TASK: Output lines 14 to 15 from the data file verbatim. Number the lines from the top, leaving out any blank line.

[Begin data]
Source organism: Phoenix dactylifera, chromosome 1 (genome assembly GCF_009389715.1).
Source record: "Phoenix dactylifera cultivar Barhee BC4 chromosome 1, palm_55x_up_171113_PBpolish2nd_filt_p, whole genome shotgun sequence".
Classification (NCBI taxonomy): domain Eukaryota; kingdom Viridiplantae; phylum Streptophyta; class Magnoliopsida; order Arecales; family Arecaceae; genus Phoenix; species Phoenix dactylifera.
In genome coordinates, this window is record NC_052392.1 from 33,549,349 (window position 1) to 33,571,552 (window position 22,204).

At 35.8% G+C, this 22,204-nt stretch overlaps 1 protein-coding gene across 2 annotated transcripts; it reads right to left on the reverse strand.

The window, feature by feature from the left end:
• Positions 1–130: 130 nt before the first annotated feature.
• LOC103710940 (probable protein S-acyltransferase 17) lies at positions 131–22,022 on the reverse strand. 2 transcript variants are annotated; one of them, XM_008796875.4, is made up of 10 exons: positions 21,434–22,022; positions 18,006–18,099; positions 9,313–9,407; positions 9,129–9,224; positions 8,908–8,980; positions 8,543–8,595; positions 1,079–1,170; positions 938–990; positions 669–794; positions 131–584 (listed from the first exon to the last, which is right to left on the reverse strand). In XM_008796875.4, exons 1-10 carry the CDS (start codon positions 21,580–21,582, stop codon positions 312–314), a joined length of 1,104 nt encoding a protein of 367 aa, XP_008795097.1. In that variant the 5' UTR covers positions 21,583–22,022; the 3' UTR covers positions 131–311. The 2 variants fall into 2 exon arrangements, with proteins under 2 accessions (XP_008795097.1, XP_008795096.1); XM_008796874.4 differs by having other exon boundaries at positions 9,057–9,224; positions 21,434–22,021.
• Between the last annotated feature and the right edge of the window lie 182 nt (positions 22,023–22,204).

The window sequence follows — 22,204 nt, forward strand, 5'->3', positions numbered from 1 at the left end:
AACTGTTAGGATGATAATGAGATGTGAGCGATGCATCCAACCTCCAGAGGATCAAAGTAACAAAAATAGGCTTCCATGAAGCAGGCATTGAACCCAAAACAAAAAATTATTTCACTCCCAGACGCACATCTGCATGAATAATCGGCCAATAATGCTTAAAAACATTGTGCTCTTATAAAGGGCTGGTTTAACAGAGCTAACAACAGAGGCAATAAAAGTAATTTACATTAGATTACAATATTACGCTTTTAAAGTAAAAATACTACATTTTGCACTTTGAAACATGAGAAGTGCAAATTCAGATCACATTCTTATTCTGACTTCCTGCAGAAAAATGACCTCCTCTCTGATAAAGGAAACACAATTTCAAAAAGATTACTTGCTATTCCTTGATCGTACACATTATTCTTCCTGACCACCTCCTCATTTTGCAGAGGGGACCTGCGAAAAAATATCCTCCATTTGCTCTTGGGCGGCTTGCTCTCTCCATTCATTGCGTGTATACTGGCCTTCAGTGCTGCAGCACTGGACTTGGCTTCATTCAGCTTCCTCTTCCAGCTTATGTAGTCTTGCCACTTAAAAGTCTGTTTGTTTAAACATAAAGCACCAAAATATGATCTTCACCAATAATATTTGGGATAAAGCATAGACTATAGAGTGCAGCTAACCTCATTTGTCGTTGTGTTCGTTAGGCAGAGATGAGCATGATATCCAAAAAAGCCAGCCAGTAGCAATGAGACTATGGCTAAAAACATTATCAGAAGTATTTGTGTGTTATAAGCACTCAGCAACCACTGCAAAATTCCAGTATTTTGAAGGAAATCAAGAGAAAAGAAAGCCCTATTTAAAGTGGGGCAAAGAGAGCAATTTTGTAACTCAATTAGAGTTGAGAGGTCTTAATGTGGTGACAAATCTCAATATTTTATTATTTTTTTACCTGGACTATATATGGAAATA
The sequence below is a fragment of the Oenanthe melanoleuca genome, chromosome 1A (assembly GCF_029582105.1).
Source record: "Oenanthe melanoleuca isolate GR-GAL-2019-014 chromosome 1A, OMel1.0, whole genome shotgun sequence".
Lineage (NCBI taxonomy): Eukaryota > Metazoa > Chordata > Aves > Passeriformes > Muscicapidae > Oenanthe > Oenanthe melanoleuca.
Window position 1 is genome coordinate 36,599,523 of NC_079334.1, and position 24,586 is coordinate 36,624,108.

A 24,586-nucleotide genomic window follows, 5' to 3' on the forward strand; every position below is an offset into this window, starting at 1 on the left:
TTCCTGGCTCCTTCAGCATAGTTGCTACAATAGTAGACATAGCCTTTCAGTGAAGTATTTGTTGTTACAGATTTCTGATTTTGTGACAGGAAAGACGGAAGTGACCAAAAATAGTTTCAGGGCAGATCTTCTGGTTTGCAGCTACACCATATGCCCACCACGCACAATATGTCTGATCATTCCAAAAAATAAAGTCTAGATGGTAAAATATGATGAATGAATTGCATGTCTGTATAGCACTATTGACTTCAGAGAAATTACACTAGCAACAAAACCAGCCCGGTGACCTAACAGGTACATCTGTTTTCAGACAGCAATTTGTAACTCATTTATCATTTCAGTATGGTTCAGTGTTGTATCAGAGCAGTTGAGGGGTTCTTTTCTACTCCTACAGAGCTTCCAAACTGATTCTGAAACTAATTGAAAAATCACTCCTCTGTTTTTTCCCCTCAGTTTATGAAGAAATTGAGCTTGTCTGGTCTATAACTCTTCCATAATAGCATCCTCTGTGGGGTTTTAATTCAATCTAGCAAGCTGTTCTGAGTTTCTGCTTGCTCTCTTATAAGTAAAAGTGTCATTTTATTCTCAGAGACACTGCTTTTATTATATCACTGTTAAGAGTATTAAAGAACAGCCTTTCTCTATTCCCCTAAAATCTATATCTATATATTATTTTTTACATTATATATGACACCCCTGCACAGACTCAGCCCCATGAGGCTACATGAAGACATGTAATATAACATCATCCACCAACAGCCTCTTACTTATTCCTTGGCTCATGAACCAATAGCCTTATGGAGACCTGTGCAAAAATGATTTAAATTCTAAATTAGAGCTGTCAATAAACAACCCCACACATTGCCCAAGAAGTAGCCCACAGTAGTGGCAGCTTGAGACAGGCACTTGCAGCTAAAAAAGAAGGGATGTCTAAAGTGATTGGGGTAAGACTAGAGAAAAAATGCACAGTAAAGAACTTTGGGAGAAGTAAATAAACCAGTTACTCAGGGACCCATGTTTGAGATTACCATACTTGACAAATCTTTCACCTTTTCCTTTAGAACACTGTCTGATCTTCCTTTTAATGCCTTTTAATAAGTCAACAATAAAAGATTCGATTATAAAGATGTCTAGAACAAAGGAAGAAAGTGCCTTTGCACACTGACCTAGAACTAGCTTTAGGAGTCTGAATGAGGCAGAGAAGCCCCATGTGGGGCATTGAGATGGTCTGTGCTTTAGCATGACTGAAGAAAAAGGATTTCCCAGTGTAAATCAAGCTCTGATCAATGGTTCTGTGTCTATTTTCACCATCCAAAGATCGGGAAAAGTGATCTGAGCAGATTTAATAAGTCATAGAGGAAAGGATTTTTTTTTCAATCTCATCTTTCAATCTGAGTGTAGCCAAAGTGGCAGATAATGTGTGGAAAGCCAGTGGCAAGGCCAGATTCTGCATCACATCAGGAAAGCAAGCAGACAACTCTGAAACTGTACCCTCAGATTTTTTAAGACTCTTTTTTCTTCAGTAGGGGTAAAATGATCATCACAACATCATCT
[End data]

Lineage (NCBI taxonomy): Eukaryota > Metazoa > Chordata > Aves > Passeriformes > Muscicapidae > Oenanthe > Oenanthe melanoleuca.
Window position 1 is genome coordinate 36,599,523 of NC_079334.1, and position 24,586 is coordinate 36,624,108.